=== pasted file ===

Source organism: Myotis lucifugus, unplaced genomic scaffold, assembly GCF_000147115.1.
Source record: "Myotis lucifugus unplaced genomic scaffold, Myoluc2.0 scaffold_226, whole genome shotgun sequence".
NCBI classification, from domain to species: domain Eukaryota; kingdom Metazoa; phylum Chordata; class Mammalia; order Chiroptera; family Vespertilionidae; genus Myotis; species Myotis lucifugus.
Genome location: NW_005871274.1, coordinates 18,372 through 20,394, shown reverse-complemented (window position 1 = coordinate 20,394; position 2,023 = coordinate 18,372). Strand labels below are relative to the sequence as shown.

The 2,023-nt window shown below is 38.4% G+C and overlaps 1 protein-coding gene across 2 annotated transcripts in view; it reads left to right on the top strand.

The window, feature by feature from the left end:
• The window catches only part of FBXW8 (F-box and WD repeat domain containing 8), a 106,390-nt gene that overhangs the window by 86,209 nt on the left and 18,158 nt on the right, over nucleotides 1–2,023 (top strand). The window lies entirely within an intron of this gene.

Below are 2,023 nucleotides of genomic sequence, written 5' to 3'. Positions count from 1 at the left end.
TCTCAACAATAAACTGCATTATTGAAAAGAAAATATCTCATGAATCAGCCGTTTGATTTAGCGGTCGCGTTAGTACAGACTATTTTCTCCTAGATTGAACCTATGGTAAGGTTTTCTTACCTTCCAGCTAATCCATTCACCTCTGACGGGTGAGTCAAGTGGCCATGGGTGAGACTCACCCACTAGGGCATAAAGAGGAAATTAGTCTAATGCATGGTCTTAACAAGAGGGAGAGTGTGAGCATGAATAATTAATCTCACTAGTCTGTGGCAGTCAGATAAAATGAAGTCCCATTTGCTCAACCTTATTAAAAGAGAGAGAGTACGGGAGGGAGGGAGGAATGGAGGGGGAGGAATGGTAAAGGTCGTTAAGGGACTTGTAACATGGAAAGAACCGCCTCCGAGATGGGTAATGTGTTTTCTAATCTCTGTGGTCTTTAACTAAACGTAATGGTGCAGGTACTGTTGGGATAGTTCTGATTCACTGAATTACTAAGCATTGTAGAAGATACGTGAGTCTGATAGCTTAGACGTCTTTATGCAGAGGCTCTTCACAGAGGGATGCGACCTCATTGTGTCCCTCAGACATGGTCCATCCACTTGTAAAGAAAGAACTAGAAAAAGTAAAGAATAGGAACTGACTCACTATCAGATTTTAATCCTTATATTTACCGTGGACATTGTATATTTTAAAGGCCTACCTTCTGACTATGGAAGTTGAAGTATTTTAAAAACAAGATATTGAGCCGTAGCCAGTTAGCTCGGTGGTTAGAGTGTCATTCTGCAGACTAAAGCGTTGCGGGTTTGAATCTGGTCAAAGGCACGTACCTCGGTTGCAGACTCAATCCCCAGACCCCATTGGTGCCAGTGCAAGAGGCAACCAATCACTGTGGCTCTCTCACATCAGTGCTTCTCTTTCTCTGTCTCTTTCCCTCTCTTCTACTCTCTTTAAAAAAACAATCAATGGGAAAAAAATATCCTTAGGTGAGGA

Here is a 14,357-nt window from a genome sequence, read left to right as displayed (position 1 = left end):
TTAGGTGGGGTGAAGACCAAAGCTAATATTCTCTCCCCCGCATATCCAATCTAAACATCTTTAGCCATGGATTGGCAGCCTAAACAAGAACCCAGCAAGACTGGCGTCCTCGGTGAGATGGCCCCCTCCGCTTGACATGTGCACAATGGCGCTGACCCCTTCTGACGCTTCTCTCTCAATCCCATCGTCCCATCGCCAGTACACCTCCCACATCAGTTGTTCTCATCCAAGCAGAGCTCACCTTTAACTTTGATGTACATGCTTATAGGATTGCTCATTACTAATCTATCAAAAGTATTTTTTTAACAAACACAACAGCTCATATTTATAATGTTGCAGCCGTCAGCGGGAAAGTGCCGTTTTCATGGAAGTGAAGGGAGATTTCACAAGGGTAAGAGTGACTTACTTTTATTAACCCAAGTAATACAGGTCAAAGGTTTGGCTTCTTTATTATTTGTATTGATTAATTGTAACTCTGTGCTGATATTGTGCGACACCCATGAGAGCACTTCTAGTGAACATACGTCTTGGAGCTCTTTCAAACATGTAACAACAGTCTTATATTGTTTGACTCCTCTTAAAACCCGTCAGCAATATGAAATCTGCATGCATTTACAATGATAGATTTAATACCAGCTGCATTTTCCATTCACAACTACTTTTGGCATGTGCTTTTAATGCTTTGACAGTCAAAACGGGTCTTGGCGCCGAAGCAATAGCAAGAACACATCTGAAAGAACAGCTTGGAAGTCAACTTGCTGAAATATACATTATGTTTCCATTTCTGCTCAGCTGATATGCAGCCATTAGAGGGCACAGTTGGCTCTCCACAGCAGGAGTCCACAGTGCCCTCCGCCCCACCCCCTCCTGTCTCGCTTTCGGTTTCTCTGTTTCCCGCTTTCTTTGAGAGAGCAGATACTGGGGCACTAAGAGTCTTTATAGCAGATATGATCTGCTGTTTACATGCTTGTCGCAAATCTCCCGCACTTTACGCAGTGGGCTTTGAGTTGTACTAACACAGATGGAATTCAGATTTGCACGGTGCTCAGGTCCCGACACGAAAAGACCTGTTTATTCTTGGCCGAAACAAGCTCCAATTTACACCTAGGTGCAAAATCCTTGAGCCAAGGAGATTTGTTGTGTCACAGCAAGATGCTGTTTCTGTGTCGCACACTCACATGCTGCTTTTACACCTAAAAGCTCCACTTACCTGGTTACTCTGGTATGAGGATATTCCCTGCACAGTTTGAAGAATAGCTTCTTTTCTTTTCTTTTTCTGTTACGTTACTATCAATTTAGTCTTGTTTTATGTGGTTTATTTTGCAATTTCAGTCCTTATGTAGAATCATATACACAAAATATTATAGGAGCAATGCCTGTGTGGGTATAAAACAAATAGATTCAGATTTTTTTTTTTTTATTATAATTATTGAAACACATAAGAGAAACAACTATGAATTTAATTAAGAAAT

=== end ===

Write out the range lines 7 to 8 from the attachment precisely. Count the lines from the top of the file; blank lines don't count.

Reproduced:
• The window catches only part of FBXW8 (F-box and WD repeat domain containing 8), a 106,390-nt gene that overhangs the window by 86,209 nt on the left and 18,158 nt on the right, over nucleotides 1–2,023 (top strand). The window lies entirely within an intron of this gene.

Below are 2,023 nucleotides of genomic sequence, written 5' to 3'. Positions count from 1 at the left end.